There is a common misconception that only crooks or the super wealthy need asset protection. In reality, everyday people should have asset protection planning. Comprehensive estate planning can protect you from each of these dangers that otherwise may cause the loss of some or all of your estate:

  • Spendthrift Beneficiaries: Studies show that we do not do well when we are handed large sums of money. This is true upon winning the lottery as well as when inheriting. Age does not cure this problem. Drugs, cars, gambling, poor business decisions, or simply being overly generous are the most common ways an inheritance can be lost far too quickly.
  • Creditors: You may be the most fiscally sound person but one car accident, illness, or business deal can subject your estate to massive creditor claims. The creditors may be your own creditors, a surviving spouse’s creditors, creditors of your children, or creditors of your grandchildren.
  • Predators: I am using this term to refer to spouses (in-laws), other family members, friends, business associates, caretakers, or brand new acquaintances who may exert pressure on your spouse, your children, or grandchildren to loan, invest, or spend for the predator’s benefit.
  • Capital Gains Taxes: Capital gains taxes are rarely thought about in most estate plans. Estate plans are often improperly established to require “carryover basis” rather than achieving a “step-up” in basis upon a death. Without going in to all of the details, this will needlessly generate capital gains tax liabilities that could have easily been avoided. These additional taxes may apply to every estate that has any appreciated assets (assets worth more at the time of death than their original purchase price) regardless of the total value of the estate.
  • Estate Taxes: A 40% federal estate tax certainly is a danger for some estates. However, the unified credit for federal estate taxes is now $5,490,000. This means that an estate must be worth more than $5,490,000 before there is a federal estate tax. Both spouses have a $5,490,000 unified credit but, without proper planning, one of the credits is often lost. Although some states have state estate taxes, Arizona has no state estate tax.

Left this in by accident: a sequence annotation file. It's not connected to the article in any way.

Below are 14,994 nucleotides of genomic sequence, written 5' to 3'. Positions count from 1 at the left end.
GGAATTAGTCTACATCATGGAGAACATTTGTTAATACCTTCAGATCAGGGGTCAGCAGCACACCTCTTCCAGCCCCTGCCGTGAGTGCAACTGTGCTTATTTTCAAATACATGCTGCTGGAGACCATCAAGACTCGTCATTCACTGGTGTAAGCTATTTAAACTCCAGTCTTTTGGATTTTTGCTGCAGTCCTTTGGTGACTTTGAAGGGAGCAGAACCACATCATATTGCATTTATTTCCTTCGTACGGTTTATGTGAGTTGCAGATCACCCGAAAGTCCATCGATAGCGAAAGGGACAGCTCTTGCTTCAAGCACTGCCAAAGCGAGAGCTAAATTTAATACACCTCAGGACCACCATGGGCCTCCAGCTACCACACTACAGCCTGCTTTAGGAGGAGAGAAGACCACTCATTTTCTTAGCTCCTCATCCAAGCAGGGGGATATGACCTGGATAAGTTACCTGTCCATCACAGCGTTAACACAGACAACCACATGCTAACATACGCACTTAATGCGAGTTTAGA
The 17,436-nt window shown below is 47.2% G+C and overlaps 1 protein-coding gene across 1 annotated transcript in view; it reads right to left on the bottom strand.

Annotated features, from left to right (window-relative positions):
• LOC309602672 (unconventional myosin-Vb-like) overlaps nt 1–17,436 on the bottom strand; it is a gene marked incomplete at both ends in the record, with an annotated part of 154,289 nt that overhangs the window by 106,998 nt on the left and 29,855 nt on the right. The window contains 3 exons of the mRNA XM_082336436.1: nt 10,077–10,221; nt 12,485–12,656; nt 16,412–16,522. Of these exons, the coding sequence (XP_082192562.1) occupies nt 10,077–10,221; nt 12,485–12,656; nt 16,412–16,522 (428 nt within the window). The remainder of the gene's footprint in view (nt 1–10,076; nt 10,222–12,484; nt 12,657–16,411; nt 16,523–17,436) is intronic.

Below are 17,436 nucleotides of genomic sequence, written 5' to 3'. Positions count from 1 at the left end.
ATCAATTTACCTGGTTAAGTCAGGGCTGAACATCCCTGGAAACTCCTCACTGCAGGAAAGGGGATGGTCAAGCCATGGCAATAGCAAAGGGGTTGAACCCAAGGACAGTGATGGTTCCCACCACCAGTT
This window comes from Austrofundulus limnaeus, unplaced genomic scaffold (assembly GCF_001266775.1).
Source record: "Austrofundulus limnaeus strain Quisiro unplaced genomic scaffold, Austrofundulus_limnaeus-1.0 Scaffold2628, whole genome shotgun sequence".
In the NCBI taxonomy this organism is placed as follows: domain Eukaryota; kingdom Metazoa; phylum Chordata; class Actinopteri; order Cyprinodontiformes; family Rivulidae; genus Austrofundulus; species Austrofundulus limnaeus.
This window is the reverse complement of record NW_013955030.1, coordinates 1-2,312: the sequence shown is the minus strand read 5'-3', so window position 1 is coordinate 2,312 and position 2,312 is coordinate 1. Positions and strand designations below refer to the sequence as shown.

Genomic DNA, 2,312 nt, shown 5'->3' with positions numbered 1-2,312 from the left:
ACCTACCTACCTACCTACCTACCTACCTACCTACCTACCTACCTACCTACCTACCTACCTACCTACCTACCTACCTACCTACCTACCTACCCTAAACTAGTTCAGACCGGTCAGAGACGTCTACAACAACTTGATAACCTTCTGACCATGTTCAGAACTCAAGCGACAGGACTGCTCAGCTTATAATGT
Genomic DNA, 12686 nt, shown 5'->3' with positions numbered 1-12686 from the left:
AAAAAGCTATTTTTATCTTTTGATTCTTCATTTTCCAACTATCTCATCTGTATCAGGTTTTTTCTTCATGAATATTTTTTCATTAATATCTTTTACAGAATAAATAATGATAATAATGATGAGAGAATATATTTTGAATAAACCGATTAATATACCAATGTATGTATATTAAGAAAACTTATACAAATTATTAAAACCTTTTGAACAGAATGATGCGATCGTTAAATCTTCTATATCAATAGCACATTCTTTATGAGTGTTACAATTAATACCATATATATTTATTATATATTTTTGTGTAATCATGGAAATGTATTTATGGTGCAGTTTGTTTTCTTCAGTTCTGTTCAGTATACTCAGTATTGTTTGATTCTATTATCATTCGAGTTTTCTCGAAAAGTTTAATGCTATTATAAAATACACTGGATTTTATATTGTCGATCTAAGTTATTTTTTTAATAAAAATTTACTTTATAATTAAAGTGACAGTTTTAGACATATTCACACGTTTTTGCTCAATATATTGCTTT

• Long Term Care Costs: Skilled nursing care may cost $70,000 to $100,000 or more/year. And this is just for the facility. Medicaid, referred to as ALTCS in Arizona, is designed to pay for skilled nursing care costs but, to qualify, one must first be impoverished. The problem with qualifying, though, is even the spouse who does not need the care must have very little assets themselves. There are also stringent income limitations for both spouses. That being said, proper planning years prior to needing ALTCS support can do wonders in easing a couple’s concerns about the costs associated with future long term care.
  • Divorce and Remarriage: Whether a divorce and/or remarriage is in your future or a beneficiary’s future, changes in marital status can quickly syphon away much of your estate (often times somewhere between one half to all of your estate).

Ask yourself if asset protection planning is something you should explore.